Updated: Mar 2, 2021
You’re standing in your boss’s office, gesticulating excitedly as you explain your brilliant idea for a new project. You’re well-prepared, you’re confident...and you can’t understand why he’s staring at you like you just switched to Italian. Communication is important in the workplace, but communicating effectively is not always as straightforward as it might seem. When two cultures collide, communication becomes more complex, even if both parties speak English. American subcultures have their own unique vocabulary and expressions which can be incomprehensible to those of the dominant culture or other subcultures, hampering communication and causing everyone involved to wonder what’s going on.
As members of a subculture, Christians use many words and expressions that could potentially confuse their non-Christian bosses, co-workers, clients, and employees. As a Christian, you likely use these words and expressions without giving much thought to the fact that others might not understand what you mean. Becoming conscious of the uniquely Christian verbiage you use is the first step towards communicating more effectively, as well as avoiding giving the impression that your English skills are lacking.
The words and expressions below have been culled from conversations I’ve had with Unbound students and alumni, as well as from posts by Unbounders. All confused me when I came across them, so consider them field-tested by a non-Christian.
While this can be understood in context, it’s a uniquely Christian expression to indicate helping someone in their efforts. Non-Christians simply don’t say that and will probably be confused if you offer to walk alongside them. Unless you want to go on an actual walk.
Non-Christians talk about pouring liquid into cups. Only Christians talk about pouring into someone when they’re referring to investing energy or time in others. You will want to find a different way of saying that if you don’t want to confuse people.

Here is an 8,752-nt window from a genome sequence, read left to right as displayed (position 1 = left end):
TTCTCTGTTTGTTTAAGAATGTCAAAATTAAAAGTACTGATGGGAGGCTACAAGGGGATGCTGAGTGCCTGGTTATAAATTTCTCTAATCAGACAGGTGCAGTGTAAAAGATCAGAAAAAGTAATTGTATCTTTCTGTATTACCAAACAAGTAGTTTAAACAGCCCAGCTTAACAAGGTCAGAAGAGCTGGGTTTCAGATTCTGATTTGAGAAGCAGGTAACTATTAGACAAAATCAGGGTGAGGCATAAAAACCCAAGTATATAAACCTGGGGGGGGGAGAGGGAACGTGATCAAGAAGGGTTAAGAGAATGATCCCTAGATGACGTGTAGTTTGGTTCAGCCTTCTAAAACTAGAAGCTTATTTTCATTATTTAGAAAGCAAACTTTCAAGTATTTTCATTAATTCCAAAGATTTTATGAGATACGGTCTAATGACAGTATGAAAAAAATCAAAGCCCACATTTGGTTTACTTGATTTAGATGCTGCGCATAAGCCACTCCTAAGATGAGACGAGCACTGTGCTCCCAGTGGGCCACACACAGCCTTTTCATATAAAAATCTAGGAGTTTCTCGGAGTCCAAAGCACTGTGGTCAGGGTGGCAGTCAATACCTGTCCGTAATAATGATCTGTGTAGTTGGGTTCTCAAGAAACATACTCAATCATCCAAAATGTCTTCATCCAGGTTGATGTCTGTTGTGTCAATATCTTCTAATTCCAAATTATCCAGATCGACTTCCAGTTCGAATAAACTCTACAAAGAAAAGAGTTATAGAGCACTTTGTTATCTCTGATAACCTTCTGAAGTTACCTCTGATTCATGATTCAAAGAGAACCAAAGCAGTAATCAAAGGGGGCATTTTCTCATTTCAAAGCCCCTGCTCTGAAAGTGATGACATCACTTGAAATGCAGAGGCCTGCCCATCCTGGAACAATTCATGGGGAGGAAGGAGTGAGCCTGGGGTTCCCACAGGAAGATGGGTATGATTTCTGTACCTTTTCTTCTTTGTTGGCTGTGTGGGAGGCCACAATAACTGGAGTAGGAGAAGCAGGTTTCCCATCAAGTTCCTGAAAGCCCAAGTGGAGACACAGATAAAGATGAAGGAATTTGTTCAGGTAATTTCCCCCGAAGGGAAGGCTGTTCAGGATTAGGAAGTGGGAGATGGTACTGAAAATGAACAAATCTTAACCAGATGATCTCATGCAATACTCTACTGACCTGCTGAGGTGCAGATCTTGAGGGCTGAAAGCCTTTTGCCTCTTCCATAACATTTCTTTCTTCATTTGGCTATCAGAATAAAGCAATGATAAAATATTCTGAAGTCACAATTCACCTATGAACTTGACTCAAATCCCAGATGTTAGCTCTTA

Again, only Christians “speak into” other people’s lives. Non-Christians simply offer advice, give guidance, or use some other term to describe the same thing.
While this is a mainstream English word, your average non-Christian will likely never use it, and might even think “Free Masons” when they hear it.
Be careful how you talk about feeling reproved, because non-Christians will think you got in trouble with the law if you talk about being convicted.
Feel called to
While a lovely expression, non-Christians mostly don’t understand the premise behind “feeling called” to something and will possibly consider you a bit odd if you say that you do.
Have a heart for
While also lovely, this makes no sense in English. Unless you’re Christian. Better to say you “feel called” than you “have a heart for”, but saying you feel passionate about something would be best.
Again, this doesn’t make grammatical sense. The “on” isn’t needed. You simply “love” something.
Be careful with this one, because Christians use it rather differently from the rest of the population. If you say you covet something, that generally means you want something that belongs to someone else, which can come across as creepy, especially if you say it heartfeltly. “Covet” is not a word non-Christians use with any frequency.
Do life together
This simply sounds strange. You won’t find your non-Christian co-workers saying that in reference to their significant other or their best friend.
To do something “in love”
Sorry, but this is not grammatically correct. You don’t do something “in love”. You do it “out of love”. At least, if you aren’t a Christian.
Using this to reference a non-Christian may seem normal to some Christians, but it comes across as deeply insulting to non-Christians. “Depraved” is a harsh word in non-Christian English.
While an adorable term for “mother-in-law”, non-Christians will think your autocorrect slipped up on this one. They might eventually decide to adopt it, but they likely wouldn’t have heard it before you came along.
This is a hugely important word in Christianity, but the average person rarely uses the term, even in reference to everyday type of grace. (Unless they know someone named Grace.) Explaining the connotations of the word would be helpful.
To have something put on your heart
This is confusing to non-Christians and can make you sound like someone who meditates surrounded by scented candles and speaks in a really wispy voice. It’s a good idea to use more concrete terms to convey the same meaning.
Non-Christians do not use this word. Ever. They know what it means in a vague sort of way, but won’t necessarily understand how you use it. Use a different word instead.
There is nothing wrong with using culture-specific expressions, but when you’re among people who don’t share your culture it’s wise to communicate in a way that ensures you will be understood. In the workplace, aim for words and expressions that everyone can understand easily, so you avoid the scenario described at the beginning of the post. If you do find yourself in such a position, don’t panic. Ask “Am I not being clear?” to give the other party the opportunity to explain which part of what you said they found confusing.
Good luck with that project! As soon as you clear up the misunderstanding, no doubt your boss will love it.